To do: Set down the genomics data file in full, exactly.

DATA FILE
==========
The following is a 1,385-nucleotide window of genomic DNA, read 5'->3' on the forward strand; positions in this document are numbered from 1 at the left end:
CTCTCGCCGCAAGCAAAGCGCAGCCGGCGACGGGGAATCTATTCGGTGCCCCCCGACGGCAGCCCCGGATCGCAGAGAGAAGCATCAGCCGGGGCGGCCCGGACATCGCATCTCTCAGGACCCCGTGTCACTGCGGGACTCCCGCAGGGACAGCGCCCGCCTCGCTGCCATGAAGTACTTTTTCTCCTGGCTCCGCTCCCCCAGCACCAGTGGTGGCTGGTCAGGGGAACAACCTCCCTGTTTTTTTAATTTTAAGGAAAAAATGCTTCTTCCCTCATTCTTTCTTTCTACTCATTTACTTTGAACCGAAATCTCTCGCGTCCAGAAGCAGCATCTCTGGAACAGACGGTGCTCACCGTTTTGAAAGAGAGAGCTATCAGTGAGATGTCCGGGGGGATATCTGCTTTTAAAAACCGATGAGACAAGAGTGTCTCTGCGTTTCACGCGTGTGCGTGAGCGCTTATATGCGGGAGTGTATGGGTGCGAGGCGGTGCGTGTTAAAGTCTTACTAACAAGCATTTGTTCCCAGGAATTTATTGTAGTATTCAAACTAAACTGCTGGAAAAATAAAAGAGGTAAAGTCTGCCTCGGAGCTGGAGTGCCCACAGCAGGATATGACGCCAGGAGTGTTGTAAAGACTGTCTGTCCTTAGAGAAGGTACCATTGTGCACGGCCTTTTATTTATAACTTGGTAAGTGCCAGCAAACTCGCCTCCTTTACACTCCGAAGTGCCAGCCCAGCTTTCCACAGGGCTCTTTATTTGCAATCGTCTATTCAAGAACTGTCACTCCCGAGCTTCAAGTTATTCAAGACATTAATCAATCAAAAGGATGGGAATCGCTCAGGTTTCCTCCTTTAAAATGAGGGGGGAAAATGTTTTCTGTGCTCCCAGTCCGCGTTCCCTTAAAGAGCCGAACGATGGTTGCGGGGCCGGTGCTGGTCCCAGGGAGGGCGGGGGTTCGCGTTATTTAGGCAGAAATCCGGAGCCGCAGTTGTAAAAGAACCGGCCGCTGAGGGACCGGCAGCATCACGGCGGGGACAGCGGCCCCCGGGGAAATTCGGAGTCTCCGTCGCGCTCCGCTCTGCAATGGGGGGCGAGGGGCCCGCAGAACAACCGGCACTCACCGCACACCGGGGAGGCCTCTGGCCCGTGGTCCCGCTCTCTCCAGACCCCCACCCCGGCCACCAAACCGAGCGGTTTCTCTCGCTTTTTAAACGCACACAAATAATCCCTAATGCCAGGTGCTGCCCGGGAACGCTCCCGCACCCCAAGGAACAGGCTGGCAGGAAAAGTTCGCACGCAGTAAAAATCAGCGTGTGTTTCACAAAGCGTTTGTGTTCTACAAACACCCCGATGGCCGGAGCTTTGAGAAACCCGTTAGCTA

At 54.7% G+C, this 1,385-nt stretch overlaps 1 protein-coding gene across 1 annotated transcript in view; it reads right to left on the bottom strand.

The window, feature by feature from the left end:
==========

The following is a 1,385-nucleotide window of genomic DNA, read 5'->3' on the forward strand; positions in this document are numbered from 1 at the left end:
CTCTCGCCGCAAGCAAAGCGCAGCCGGCGACGGGGAATCTATTCGGTGCCCCCCGACGGCAGCCCCGGATCGCAGAGAGAAGCATCAGCCGGGGCGGCCCGGACATCGCATCTCTCAGGACCCCGTGTCACTGCGGGACTCCCGCAGGGACAGCGCCCGCCTCGCTGCCATGAAGTACTTTTTCTCCTGGCTCCGCTCCCCCAGCACCAGTGGTGGCTGGTCAGGGGAACAACCTCCCTGTTTTTTTAATTTTAAGGAAAAAATGCTTCTTCCCTCATTCTTTCTTTCTACTCATTTACTTTGAACCGAAATCTCTCGCGTCCAGAAGCAGCATCTCTGGAACAGACGGTGCTCACCGTTTTGAAAGAGAGAGCTATCAGTGAGATGTCCGGGGGGATATCTGCTTTTAAAAACCGATGAGACAAGAGTGTCTCTGCGTTTCACGCGTGTGCGTGAGCGCTTATATGCGGGAGTGTATGGGTGCGAGGCGGTGCGTGTTAAAGTCTTACTAACAAGCATTTGTTCCCAGGAATTTATTGTAGTATTCAAACTAAACTGCTGGAAAAATAAAAGAGGTAAAGTCTGCCTCGGAGCTGGAGTGCCCACAGCAGGATATGACGCCAGGAGTGTTGTAAAGACTGTCTGTCCTTAGAGAAGGTACCATTGTGCACGGCCTTTTATTTATAACTTGGTAAGTGCCAGCAAACTCGCCTCCTTTACACTCCGAAGTGCCAGCCCAGCTTTCCACAGGGCTCTTTATTTGCAATCGTCTATTCAAGAACTGTCACTCCCGAGCTTCAAGTTATTCAAGACATTAATCAATCAAAAGGATGGGAATCGCTCAGGTTTCCTCCTTTAAAATGAGGGGGGAAAATGTTTTCTGTGCTCCCAGTCCGCGTTCCCTTAAAGAGCCGAACGATGGTTGCGGGGCCGGTGCTGGTCCCAGGGAGGGCGGGGGTTCGCGTTATTTAGGCAGAAATCCGGAGCCGCAGTTGTAAAAGAACCGGCCGCTGAGGGACCGGCAGCATCACGGCGGGGACAGCGGCCCCCGGGGAAATTCGGAGTCTCCGTCGCGCTCCGCTCTGCAATGGGGGGCGAGGGGCCCGCAGAACAACCGGCACTCACCGCACACCGGGGAGGCCTCTGGCCCGTGGTCCCGCTCTCTCCAGACCCCCACCCCGGCCACCAAACCGAGCGGTTTCTCTCGCTTTTTAAACGCACACAAATAATCCCTAATGCCAGGTGCTGCCCGGGAACGCTCCCGCACCCCAAGGAACAGGCTGGCAGGAAAAGTTCGCACGCAGTAAAAATCAGCGTGTGTTTCACAAAGCGTTTGTGTTCTACAAACACCCCGATGGCCGGAGCTTTGAGAAACCCGTTAGCTA

At 54.7% G+C, this 1,385-nt stretch overlaps 1 protein-coding gene across 1 annotated transcript in view; it reads right to left on the bottom strand.

The window, feature by feature from the left end: